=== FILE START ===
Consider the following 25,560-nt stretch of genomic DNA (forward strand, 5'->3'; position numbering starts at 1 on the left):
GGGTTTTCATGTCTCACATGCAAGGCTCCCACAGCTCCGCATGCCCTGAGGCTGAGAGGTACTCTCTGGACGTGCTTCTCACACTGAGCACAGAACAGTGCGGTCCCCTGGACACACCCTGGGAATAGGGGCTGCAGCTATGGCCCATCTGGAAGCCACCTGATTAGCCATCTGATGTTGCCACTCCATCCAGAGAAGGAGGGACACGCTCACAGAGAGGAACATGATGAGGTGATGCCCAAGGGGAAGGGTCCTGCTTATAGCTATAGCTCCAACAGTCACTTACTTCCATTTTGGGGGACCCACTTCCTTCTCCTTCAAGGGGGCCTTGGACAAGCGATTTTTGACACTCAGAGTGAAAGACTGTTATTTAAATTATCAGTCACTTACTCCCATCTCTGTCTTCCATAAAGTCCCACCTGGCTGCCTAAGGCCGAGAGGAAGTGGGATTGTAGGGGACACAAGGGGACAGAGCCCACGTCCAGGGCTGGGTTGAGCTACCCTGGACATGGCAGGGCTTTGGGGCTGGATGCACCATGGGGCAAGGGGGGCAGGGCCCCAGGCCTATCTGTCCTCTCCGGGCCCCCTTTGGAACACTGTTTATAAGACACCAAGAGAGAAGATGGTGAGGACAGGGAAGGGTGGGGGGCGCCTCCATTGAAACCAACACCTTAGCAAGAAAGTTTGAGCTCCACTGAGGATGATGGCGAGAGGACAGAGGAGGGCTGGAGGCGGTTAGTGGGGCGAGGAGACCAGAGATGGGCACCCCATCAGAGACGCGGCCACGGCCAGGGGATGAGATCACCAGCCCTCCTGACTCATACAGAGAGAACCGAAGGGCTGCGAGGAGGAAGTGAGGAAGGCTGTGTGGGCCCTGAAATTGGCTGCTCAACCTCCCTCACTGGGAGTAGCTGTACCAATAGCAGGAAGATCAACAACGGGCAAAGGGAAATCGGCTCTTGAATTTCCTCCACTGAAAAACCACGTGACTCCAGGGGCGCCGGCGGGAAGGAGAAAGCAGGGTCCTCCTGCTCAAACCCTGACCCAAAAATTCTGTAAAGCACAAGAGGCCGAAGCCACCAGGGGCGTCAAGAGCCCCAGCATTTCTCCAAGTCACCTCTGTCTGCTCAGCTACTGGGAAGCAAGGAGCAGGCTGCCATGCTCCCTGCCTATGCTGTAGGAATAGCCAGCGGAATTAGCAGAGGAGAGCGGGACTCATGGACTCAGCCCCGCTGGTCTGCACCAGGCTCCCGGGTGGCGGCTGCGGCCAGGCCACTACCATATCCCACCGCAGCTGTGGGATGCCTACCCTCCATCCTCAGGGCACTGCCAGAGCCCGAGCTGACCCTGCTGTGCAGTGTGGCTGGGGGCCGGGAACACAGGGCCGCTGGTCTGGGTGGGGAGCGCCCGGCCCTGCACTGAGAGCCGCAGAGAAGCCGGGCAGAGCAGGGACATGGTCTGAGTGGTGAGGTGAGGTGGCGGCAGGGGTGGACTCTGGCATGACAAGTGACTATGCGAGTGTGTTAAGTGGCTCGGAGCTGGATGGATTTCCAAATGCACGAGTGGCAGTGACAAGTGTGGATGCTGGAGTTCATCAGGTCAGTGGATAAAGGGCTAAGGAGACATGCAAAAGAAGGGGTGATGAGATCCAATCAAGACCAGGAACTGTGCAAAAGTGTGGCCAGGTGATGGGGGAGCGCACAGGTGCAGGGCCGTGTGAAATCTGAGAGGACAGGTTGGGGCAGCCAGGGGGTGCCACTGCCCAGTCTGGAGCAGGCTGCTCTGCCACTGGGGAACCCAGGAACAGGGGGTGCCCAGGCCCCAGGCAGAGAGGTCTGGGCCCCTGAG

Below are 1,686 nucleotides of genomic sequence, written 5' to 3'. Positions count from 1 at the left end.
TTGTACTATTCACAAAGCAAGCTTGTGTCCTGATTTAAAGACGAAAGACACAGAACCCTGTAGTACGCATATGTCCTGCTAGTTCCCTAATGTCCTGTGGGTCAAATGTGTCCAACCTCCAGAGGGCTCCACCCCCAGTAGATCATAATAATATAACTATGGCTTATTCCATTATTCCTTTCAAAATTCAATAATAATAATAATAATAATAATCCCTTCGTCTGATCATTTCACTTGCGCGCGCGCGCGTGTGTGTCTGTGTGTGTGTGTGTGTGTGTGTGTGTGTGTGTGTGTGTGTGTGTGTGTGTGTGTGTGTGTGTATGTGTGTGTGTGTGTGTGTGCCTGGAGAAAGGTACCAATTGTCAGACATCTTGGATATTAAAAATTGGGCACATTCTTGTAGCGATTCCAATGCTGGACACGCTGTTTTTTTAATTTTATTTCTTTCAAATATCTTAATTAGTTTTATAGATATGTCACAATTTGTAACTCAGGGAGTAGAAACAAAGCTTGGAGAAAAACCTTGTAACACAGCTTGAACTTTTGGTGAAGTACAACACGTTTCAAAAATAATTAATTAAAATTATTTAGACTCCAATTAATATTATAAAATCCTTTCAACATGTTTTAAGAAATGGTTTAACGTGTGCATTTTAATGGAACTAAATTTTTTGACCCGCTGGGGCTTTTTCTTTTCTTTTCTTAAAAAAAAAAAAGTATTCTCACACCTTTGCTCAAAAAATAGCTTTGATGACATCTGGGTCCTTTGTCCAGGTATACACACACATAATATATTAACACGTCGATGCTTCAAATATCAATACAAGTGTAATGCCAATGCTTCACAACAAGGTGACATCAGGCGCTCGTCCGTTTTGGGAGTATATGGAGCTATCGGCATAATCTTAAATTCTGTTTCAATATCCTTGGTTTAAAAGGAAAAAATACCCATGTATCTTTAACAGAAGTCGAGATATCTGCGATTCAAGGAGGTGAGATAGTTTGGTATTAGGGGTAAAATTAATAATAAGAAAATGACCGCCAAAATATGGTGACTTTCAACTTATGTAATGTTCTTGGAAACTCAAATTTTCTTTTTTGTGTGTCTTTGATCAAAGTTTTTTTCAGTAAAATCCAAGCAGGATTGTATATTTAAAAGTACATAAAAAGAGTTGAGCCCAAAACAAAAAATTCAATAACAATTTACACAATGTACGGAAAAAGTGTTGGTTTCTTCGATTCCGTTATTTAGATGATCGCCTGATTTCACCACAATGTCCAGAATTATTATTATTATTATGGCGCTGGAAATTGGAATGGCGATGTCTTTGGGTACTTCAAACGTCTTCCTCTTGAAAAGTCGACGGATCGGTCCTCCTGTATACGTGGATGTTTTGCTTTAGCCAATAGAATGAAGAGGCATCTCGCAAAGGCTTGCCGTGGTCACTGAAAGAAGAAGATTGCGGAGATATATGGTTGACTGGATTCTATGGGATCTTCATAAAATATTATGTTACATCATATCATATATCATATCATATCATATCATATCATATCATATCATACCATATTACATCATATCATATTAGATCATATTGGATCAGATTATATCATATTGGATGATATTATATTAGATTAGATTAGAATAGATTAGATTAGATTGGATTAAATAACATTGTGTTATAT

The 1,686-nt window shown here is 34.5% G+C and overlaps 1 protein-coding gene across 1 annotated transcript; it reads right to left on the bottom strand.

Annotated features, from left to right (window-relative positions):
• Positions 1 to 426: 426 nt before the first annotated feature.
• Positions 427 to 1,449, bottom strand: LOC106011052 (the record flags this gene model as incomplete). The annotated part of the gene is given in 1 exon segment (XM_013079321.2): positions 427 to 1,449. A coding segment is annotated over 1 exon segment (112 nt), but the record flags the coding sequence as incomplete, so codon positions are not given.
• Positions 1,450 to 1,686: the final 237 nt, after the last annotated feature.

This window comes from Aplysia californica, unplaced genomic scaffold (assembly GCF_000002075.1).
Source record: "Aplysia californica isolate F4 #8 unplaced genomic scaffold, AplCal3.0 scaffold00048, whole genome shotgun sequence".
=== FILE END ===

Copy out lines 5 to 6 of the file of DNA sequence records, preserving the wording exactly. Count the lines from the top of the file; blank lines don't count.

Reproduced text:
The 1,686-nt window shown here is 34.5% G+C and overlaps 1 protein-coding gene across 1 annotated transcript; it reads right to left on the bottom strand.

Annotated features, from left to right (window-relative positions):